"Obviously now being in the position that I'm in, I think over time I've demonstrated I'm not afraid of making a very difficult choice," Cashman said. "And based on a lot of information over the course of time, that choice was before me."
"I've seen a lot of things that talked about, my relationship with Joe wasn't good," Cashman said. "That's not true. It was extremely good. I've seen a lot of things talking about, Joe wasn't as analytical as we wanted him to be. I would say that's not accurate either."
Since the season ended, Cashman has tabbed Kevin Reese to head the Minor League system and concluded the team's pro scouting meetings in New York. He can now turn his attention to finding Girardi's replacement, and Cashman indicated that he will cast a wide net for candidates -- some internal, others external, and even some who have not previously managed in the big leagues.
"I thought it was in our best interests to open this opportunity up to others to get a fresh and new voice," Cashman said. "It might not be a different approach. I think the thought process behind our decisions will serve us best as we change that voice, despite walking away from somebody that we have a great deal of respect and appreciation for."
The Yankees are the only Major League club currently without a manager, and Cashman indicated that he planned to take his time with the process, including making each candidate available to the media following their interview -- as the team did with Girardi, Don Mattingly and Tony Pena in 2007.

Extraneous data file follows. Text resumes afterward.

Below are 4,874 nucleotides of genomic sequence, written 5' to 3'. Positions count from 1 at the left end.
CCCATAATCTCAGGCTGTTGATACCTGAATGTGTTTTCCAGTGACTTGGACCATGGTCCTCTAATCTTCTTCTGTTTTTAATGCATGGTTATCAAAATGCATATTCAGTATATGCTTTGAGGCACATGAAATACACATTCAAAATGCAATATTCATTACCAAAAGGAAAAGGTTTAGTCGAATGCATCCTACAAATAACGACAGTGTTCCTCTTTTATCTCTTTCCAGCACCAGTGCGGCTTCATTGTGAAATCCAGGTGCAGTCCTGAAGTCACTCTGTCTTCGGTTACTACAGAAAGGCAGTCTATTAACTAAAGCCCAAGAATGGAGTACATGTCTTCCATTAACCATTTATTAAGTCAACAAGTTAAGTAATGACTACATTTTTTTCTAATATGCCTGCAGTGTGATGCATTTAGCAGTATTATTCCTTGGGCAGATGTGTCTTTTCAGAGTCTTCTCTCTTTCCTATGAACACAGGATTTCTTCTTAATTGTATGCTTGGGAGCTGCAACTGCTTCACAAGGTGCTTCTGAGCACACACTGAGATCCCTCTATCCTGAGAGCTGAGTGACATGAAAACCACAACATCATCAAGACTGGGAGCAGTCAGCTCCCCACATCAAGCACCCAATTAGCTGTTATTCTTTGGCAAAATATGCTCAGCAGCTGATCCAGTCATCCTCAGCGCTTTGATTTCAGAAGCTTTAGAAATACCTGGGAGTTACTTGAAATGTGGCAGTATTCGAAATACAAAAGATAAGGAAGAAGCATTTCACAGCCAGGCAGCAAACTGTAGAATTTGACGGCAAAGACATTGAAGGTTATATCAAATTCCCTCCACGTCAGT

Cashman said that he did not have a list of candidates prepared, and will be looking to find the right fit for the 2018-and-beyond Yankees, regardless of age.
"I never carry around a list," Cashman said. "I do hear about and do know about other people that carry lists just in case. I've never operated that way. That's a waste of time, particularly in this city that we work in. There's so much going on that I don't have time to carry around a list of who I'd like to deal with or work with."
Cashman listed in-game decision making, prep work, open-mindedness to pro scouts, player-development recommendations, analytical suggestions, performance science, the medical side and being open and honest with the media as plus attributes. Cashman also added that a preexisting relationship would help but is not necessary.
"There's no perfect person that checks every box. I don't care if they're Hall of Famers," Cashman said. "They're going to check certain boxes and not others. That's why we're all in this together. I'm looking forward to engaging a healthy candidate list rather soon."
As for Cashman's own contract situation, which expired on Oct. 31, negotiations with ownership have not concluded but an announcement is expected in the near future.
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Bryan Hoch has covered the Yankees for MLB.com since 2007. Follow him on Twitter @bryanhoch and on Facebook.